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  #151  
Old 09-21-2018, 09:52 AM
Gyrate Gyrate is online now
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To be fair, when some people say "existential threat" what they mean is "I don't like change", as if change - including demographic change - wasn't and hadn't always been constant. The amount of mass migration required to pose an actual existential threat to America would be at a minimum in the tens of millions over a very short period of time. Less than that, and what you've got is just another in a long series of migration waves in American history.
  #152  
Old 09-21-2018, 01:30 PM
Zeke N. Destroi Zeke N. Destroi is offline
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Quote:
Originally Posted by tomndebb View Post
I would say that the religious groups that championed Prohibition tended to be the predecessors of the current Evangelicals.

The increase in organized crime and related issues changed a lot of minds on the issue of Prohibition, but the religious groups that promoted it tended to be the predecessors to today's Evangelicals.
Having repeated the assertion, do you have a cite to support it beyond, "I would say?"
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Last edited by Zeke N. Destroi; 09-21-2018 at 01:30 PM.
  #153  
Old 09-21-2018, 02:46 PM
lonesome crow lonesome crow is offline
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quote by lonesome crow:
#139
Quote:
one God in three <edit>


Sorry, i missed the editing button, tried to copy and paste from wiki, i meant;



"one God in three Divine Persons"
  #154  
Old 09-21-2018, 03:42 PM
senoy senoy is offline
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Quote:
Originally Posted by Zeke N. Destroi View Post
Having repeated the assertion, do you have a cite to support it beyond, "I would say?"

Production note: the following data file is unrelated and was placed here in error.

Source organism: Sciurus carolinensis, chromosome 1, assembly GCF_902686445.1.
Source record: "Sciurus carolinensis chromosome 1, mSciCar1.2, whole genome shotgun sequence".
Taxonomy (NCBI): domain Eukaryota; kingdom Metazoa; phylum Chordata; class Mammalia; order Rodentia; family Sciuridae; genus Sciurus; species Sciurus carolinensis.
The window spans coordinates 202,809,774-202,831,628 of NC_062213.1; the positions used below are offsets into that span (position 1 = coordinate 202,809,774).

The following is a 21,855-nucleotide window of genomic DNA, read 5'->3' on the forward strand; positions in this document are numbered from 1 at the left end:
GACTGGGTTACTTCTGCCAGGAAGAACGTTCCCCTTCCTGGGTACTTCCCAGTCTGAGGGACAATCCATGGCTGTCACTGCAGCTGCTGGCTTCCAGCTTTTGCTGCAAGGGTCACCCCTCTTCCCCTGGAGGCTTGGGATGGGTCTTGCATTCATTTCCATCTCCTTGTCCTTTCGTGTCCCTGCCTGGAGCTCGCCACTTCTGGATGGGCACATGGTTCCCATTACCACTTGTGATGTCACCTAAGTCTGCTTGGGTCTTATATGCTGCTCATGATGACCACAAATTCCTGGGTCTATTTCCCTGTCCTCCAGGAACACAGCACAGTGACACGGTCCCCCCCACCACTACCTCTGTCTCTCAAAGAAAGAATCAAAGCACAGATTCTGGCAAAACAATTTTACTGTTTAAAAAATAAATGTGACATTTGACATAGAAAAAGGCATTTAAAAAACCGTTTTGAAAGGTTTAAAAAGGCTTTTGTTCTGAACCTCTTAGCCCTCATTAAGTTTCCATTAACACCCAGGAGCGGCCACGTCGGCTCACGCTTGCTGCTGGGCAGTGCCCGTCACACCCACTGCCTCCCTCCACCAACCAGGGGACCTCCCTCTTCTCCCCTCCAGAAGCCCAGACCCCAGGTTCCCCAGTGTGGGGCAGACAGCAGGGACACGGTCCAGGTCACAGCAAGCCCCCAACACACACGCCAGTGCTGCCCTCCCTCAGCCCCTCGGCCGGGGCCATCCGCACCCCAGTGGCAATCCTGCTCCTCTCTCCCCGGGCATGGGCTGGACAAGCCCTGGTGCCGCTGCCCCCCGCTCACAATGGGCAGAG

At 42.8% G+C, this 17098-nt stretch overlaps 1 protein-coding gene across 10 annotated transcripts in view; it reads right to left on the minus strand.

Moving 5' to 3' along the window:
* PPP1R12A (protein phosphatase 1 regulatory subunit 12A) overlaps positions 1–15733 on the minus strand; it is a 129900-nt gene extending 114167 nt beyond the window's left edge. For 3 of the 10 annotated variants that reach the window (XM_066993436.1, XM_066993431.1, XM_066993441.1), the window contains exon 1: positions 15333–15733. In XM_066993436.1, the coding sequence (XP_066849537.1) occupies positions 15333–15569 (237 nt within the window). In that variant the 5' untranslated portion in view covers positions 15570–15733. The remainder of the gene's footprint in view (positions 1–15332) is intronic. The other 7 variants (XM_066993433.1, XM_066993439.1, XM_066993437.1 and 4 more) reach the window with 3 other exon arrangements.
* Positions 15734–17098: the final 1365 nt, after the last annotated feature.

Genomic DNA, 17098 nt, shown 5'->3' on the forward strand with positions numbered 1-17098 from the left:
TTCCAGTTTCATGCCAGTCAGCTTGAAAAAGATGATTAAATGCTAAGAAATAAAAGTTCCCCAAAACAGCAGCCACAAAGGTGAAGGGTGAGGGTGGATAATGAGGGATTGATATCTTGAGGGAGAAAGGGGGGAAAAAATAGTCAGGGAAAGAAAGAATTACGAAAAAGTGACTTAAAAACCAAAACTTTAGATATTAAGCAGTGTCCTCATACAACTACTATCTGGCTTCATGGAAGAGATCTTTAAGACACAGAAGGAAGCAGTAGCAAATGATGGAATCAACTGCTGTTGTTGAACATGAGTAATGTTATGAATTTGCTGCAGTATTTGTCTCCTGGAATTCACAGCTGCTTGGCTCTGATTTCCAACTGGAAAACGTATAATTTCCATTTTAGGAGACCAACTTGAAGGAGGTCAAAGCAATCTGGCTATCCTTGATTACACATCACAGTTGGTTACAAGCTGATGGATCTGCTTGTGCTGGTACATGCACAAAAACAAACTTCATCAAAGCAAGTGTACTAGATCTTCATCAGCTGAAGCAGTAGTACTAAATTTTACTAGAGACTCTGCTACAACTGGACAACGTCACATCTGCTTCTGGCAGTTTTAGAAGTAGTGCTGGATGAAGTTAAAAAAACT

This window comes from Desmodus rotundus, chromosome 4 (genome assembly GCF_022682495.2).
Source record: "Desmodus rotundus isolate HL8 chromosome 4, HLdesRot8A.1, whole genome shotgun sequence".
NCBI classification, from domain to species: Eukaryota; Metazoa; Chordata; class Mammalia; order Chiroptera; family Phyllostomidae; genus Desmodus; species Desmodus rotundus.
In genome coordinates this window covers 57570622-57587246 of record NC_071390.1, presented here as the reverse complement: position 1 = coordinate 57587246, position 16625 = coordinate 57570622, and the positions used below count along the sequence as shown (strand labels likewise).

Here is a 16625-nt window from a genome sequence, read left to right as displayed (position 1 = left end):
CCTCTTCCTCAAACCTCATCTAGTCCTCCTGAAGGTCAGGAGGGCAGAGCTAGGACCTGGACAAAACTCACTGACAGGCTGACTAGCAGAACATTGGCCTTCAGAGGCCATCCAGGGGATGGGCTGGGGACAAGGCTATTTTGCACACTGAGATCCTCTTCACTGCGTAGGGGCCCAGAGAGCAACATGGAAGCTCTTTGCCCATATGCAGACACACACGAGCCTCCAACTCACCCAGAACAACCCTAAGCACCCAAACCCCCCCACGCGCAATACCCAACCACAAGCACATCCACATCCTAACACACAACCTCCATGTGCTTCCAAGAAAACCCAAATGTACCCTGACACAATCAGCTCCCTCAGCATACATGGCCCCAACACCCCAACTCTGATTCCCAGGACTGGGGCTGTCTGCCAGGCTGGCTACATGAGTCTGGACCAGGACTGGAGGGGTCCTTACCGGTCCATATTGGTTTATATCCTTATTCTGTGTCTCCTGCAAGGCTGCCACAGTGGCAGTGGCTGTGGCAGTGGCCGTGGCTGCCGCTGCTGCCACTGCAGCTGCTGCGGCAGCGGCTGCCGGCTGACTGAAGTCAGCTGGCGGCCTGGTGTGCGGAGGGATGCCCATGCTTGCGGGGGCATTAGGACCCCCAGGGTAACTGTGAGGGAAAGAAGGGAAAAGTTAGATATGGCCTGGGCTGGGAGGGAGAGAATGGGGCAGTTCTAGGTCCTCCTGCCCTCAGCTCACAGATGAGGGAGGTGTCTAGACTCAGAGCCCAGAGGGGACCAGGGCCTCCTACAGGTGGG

He doesn't. It would be a hard thing to prove. It also really depends upon the time period. You can divide Prohibition work into two periods pre-1905 and post-1905. The pre-1905 group were largely Northerners from established denominations. Their politics would probably be described today as left-leaning. They stressed education over legislation and viewed Prohibition as a way to help the poor. The WCTU came out of the early years. The Anti-Saloon League gradually took over the talking points and a guy named Wayne Wheeler is really who turned Prohibition into an Amendment. He was... shall we say strident in his beliefs. He's an interesting fellow to read about, but he basically invented the idea of grassroots movements and popular mobilization efforts. Unfortunately, he was a little bit nuts. A good comparison might be if the Nazi party had decided it hated booze instead of Jews. He really turned the anti-alcohol movement from a liberal one to a more conservative one. Largely he did this because Prohibition's roots were all in the north and midwest. It was basically staid, solid farm people and wealthy upper class women who saw alcohol as oppressing the people. Wheeler recognized that that constituency had taken the movement as far as it could take it and the place that was really holding up the anti-alcohol movement was the south. They basically didn't give a rip. Alcohol had firm support throughout the south and Wheeler went about trying to change that. He did so largely by stoking immigrant fears (Yeah, we've had that playbook for awhile now.) He allied with groups like the KKK and other anti-immigrant groups throughout the south to advance a narrative that alcohol and immigrants went hand in hand. They began to see Prohibition as a victory of nativists. You see by WWI, that political cartoons show alcohol as being the nefarious servant of Germans to advance their will in the US. Here's a particularly revealing cartoon from the period

https://cdn-images-1.medium.com/max/...XdtU8u303g.gif

Once Wheeler and the ASL had the south on board, it was only a matter of time. They had advanced the anti-immigrant agenda forever and by WWI, Germany with its reputation for brewing was seen as a pro-alcohol country and by standing up for Prohibition, you were actually standing up against Germany. Of course, what happened is that after the war the new allies in the south decided they liked alcohol after all as well as seeing how Prohibition was not hurting, but aiding organized crime that was largely immigrant in flavor and completely abandoned the movement. Anti-prohibitionists in the north were able to peel off many of the liberals particularly among women that were formerly in the WCTU when they invoked the idea that the crime that Prohibition brought brought more suffering than the alcohol.
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